13. 190 Good Transition Words for Essays

    Along with transition words, rhetorical devices and literary devices are other tools to consider during this stage of essay writing. Transition Words for College Essays. While this list will be a useful tool for all types of essay writing it will be particularly helpful when it comes to finding the right transition words for college essays. The ...

  14. The Role of Transition Words in Argumentative Essays

    Transitional expressions are words or phrases that help create a smooth connection in writing. In the same way, these transition words for argumentative essays are equally important as they help in structuring arguments and help maintain cohesion with persuasive words.Knowing how and where to use them will make the essay easier to read, understandable, and high quality.

  15. PDF Common Transition Words and Phrases

    Common Transition Words and Phrases Transitions clarify the logic of your argument by orienting your reader as you develop ideas between sentences and paragraphs. These tools should alert readers to shifts in your argument while and also maintain the smoothness and clarity ... might indicate organizational problems in your essay; you might ...

  16. A List of 200+ Transition Words For Essays

    Transition Words for Argumentative Essays. 4. Transition Words for Persuasive Essays. 5. Transition Words for Compare and Contrast Essays. 6. Transition Words for Informative Essays. 7. Transition Words for Expository Essays.

  17. 100+ Transition Words and Phrases to Use in Essays

    A transition is a word, phrase, or sentence that connects two paragraphs or sections of your essay. Transition words help readers understand the logical connection between the ideas in your essay. ... Transition words for argumentative essays. When writing an argumentative essay, you might use the following transition words and phrases: However ...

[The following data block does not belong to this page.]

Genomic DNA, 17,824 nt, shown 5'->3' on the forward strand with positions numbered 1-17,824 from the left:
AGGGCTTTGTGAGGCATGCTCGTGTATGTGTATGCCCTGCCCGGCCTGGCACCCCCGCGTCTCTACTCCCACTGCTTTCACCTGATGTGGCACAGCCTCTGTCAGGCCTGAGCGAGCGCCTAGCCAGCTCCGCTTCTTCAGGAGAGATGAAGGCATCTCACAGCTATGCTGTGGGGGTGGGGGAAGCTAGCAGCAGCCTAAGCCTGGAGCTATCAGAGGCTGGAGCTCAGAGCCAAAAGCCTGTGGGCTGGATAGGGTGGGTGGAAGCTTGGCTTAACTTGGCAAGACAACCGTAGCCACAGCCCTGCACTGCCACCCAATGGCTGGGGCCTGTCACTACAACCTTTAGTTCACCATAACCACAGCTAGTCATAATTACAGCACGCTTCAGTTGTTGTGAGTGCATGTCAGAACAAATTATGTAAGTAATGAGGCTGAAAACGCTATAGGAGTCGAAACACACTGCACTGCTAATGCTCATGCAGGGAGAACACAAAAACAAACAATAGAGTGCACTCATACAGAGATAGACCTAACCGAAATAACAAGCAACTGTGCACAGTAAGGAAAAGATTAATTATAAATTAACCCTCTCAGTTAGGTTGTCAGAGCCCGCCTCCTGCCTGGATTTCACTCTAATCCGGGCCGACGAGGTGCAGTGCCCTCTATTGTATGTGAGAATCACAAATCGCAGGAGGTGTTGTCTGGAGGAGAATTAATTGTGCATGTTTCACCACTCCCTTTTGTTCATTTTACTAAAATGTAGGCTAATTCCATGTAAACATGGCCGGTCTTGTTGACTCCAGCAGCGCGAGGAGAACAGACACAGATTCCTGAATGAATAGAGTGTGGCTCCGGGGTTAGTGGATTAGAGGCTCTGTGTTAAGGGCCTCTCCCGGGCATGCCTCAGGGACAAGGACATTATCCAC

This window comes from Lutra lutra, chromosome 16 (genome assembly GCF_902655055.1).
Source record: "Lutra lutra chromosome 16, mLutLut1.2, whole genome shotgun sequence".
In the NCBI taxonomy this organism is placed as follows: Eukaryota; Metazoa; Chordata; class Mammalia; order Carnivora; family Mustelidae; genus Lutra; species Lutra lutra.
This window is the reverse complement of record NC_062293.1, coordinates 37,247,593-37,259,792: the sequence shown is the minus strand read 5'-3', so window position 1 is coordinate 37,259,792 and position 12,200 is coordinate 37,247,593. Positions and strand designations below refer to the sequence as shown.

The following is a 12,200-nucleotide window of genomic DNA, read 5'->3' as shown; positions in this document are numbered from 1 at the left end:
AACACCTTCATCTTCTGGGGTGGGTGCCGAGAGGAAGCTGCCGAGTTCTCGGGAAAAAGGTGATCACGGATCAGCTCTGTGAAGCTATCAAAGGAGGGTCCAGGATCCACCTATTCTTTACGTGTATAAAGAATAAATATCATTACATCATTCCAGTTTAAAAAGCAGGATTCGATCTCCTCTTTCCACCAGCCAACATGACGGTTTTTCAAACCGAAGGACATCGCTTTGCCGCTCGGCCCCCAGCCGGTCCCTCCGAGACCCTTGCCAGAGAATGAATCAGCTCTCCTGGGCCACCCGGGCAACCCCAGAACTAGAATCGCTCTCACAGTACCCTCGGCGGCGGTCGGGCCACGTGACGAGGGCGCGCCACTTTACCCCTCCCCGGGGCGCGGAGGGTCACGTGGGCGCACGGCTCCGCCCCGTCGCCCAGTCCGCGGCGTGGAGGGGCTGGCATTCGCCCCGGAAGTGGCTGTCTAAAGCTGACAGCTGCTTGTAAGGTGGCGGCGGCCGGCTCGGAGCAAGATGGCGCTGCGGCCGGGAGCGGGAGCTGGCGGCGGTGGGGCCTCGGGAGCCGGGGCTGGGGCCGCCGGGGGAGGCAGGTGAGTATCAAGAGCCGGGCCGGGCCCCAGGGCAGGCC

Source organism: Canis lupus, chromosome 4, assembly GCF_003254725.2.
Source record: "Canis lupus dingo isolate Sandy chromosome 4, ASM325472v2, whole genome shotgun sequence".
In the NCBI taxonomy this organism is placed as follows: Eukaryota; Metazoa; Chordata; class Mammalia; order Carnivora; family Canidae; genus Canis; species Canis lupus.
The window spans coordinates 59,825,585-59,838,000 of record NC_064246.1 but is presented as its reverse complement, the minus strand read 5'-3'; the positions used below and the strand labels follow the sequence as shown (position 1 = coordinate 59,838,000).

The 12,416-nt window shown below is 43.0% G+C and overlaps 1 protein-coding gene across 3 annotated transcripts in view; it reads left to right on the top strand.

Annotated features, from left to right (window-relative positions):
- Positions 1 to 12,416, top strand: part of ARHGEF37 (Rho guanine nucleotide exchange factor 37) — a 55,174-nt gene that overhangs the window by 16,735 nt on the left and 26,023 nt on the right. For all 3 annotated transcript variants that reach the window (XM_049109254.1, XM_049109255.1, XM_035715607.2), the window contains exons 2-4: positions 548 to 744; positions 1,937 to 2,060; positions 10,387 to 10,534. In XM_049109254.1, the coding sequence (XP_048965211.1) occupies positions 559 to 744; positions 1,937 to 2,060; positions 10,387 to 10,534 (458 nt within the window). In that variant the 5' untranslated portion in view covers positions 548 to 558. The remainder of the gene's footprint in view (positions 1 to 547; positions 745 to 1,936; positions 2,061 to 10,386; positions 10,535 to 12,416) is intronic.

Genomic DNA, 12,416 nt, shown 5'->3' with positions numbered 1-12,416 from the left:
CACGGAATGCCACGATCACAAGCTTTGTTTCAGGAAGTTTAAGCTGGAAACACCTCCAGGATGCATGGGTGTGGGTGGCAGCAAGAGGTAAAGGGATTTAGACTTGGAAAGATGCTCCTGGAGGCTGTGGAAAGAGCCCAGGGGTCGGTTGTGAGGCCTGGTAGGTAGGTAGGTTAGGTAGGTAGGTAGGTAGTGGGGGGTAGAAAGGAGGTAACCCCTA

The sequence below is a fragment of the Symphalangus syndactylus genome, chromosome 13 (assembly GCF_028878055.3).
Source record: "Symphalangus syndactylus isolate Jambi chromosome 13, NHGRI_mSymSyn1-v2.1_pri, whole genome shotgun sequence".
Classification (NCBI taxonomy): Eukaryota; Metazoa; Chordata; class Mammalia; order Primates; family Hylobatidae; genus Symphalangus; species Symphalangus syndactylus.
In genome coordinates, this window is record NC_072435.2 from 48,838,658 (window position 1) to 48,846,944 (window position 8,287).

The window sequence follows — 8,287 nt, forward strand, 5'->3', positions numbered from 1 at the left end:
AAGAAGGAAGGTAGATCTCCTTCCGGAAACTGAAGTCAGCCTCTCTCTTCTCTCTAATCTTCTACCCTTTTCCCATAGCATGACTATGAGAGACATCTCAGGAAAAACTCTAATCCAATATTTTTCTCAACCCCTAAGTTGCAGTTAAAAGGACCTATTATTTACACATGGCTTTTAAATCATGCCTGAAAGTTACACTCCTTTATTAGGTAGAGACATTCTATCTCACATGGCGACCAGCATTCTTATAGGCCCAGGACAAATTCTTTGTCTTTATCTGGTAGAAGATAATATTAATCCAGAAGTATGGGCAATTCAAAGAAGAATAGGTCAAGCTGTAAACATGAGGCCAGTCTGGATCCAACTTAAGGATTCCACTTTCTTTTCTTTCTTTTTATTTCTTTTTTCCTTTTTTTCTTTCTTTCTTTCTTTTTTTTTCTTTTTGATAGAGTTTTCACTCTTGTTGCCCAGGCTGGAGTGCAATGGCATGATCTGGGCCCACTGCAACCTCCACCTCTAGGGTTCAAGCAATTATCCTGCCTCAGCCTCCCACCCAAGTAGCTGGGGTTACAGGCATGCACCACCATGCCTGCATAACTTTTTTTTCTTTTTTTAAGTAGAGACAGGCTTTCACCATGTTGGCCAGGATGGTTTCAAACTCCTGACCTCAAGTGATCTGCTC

18. PDF Using Transitional Words in an Argumentative Essay

    in the essay. In order to be convincing, a writer should address more than one side of the argument in the essay. The writer will agree with one side, and will refute, or use information to argue against, another side. In an argumentative essay, a reader might come across some of the following uses of transitional words and phrases. • On the ...

  19. PDF Transitions

    Transitional words that signal explanation or elaboration include in other words, for example, for instance, in particular, that is, to illustrate, moreover. • drawing conclusions You can use transitions to signal to readers that you are moving from the body of your argument to your conclusions. Before you use transitional words to signal

  20. Transition words for essays

    Transition words typically occur at the beginning of a sentence. How do transition words improve your essay? Quality transitions are often the difference between a decent essay and a strong one. Transition words give clear signals to the reader that you are moving on to a new idea and this enables them to more easily follow your argument.

  21. 33 Transition Words for Essays

    33 Transition Words and Phrases. 'Besides,' 'furthermore,' 'although,' and other words to help you jump from one idea to the next. Transitional terms give writers the opportunity to prepare readers for a new idea, connecting the previous sentence to the next one. Many transitional words are nearly synonymous: words that broadly indicate that ...

  22. English Transition Words 101: Everything You Need to Know

    Sequential transition words. Sequential transition words are useful when outlining a step-by-step process or a sequence of events. They help readers understand the time, order, and sequence of your ideas. Some good examples include "then," "first," "in addition," "subsequently," "afterward," "to begin with," "second ...

  23. 7 Best Ways to Shorten an Essay

    2. Identify Unnecessary Words and Remove Them. One of the simplest yet most effective ways to shorten your essay is by identifying and eliminating unnecessary words. This approach helps decrease word count and sharpens your arguments, making your writing more compelling. You can identify and remove extra words by doing the following: Spot wordy ...